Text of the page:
Rinat Akhmetov appears to be moving into the forefront of
Regions leadership at the expense of former PM Yanukovych.
Saying he bears watching, Terral described Akhmetov as smart,
pragmatic, and not exclusively Moscow-oriented. Terral
thought an Akhmetov-led Regions party could eventually evolve
in the right direction. Fried agreed, but emphasized that
Akhmetov's evolution was still a work in progress, and an
Orange coalition was the best short-term answer for Ukraine.
Terral reiterated it was important for the West to open a
dialogue with the Regions party. Fried agreed.




13. (C) Terral said there is a new dynamic in Belarus; for
the first time, the opposition is credible and united. He
stressed the need to promote and help opposition leader
Alexander Milinkevich in a subtle way, so as to make sure he
is not expelled or imprisoned. Milinkevich, said Terral, had
the right approach; he wanted to become a viable candidate
for the next elections, not last week's. Terral said it was
possible, perhaps, to encourage Moscow to think favorably of
Milinkevich, given that he is pragmatic and not anti-Russian.
France supports inviting him to meet with the EU, OSCE and
even NATO, but would be against his visiting capitals such as
Prague, Vilnius and Warsaw, because this would make him
appear as a pro-West puppet, and therefore diminish his
credibility with Moscow.

14. (C) Fried agreed with Terral's points, but noted that
Russia should not be given the right to determine what
countries Milinkevich should visit, and which he should not.
Fried also raised the situation of students involved in the
recent demonstrations in Minsk and now in danger of expulsion
from their schools. The EU and the U.S. should think
creatively about how to help these students, said Fried, to
show that the West has not forgotten them.




15. (C) Fried argued that the possibility of progress toward
a settlement, thought to be dead in the water at Rambouillet,
has been resuscitated. Laboulaye asked if Russia could be
trusted to play a positive role. Fried said he thought
Russia was in a constructive mode on Nagorno-Karabakh, if
only to keep the U.S. from moving unilaterally. Minsk
co-chair Amb. Fassier wondered whether Azerbaijani President
Aliyev was ready to deal, given his public hard-line and
references to a military option. He also questioned whether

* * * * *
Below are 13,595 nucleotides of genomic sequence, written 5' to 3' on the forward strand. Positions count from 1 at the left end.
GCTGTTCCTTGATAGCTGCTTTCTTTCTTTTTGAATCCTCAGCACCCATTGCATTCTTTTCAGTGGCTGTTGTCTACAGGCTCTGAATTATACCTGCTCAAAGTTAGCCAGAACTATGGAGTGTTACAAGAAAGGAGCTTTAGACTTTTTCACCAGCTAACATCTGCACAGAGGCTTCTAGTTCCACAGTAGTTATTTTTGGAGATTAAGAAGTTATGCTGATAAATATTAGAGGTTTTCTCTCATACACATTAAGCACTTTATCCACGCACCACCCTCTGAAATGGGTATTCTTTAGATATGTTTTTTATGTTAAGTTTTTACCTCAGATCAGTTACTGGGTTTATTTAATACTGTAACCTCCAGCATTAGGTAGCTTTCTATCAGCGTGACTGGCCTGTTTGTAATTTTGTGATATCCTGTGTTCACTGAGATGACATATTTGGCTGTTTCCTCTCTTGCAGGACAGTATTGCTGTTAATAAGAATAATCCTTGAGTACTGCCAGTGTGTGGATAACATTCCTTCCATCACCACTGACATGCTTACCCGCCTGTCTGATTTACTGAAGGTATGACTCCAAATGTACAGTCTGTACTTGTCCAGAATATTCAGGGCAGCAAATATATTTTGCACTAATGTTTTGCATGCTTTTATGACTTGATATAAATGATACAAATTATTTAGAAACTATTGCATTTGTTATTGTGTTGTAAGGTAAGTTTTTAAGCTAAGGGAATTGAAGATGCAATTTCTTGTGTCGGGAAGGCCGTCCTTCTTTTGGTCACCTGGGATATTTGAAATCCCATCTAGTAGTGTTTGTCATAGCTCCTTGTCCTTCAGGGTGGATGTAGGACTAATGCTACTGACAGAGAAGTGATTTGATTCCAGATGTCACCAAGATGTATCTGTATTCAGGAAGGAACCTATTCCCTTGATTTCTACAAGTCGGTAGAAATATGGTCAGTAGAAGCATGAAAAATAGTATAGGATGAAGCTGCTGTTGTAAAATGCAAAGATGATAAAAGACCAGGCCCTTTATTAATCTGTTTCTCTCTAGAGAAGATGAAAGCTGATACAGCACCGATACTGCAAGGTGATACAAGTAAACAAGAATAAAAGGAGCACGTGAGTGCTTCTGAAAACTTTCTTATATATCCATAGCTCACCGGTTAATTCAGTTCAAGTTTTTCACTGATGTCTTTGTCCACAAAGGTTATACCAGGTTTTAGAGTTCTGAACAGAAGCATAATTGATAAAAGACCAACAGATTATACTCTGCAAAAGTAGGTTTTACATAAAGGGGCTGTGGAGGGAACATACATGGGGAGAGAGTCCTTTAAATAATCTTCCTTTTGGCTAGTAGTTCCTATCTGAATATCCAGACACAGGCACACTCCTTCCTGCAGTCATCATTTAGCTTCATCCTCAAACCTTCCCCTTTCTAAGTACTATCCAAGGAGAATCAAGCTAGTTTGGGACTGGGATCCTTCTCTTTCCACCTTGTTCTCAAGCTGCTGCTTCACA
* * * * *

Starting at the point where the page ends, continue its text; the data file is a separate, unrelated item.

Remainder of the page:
Armenian President Kocharian was more concerned about
succession and whether Russian participation in a PKF would
be more like Abkhazia or SFOR. Fried agreed that there were
many uncertainties in the process, but concluded that there
was nonetheless a chance of success. After some reflection,
Laboulaye agreed it was worth another try. Fassier expressed
hope for an agreement on principles by the St. Petersburg
summit and noted that the issue would be discussed during an
upcoming April 19 meeting in Russia. Carre suggested
postponing discussions on a PKF, given that the OSCE's HLPG
was not ready. He suggested another body would need to do
planning unless a "real" HLPG were created.




16. (C) Laboulaye noted that Russia was "in the background"
of many of the issues discussed, and had furthermore been the
subject of much discussion during the previous day's meeting
between President Chirac and the Secretary. Laboualye agreed
with Fried that Russia cannot be allowed to determine our
policy toward countries in the region. In his longest
intervention, he underscored, however, that there was also
another logic of relations with Russia, especially for
Europeans. A good relationship with Russia was central to

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French thinking, and France wants to avoid the (re)creation
of blocs. French thinking on MAP, Georgia and Ukraine should
be seen in this light. Fried replied that good relations
with Russia are an important goal worth pursuing, even in the
face of current difficulties, but it would be a mistake to
cater to Russia's irrational emotions. Georgia should be
allowed to make its own case, and not have it defined by

17. (C) Regarding energy security, Falconi said that national
policies on energy were beginning to evolve in an EU
direction as a result of Russia's pressure on Ukraine.
Laboulaye underscored the harm Russia had done to its
international credibility as an energy supplier because of
its recent heavy-handedness in dealing with Ukraine and
Moldova. Fried said the U.S. was prepared to discuss energy
issues with the EU and/or individual member states as
appropriate, but needs advice on who will be the appropriate
interlocutor. In addition, Fried warned that Russian
domination of Georgia could have a potentially negative
impact on European and U.S. energy security.

18. (U) A/S Fried has cleared this message.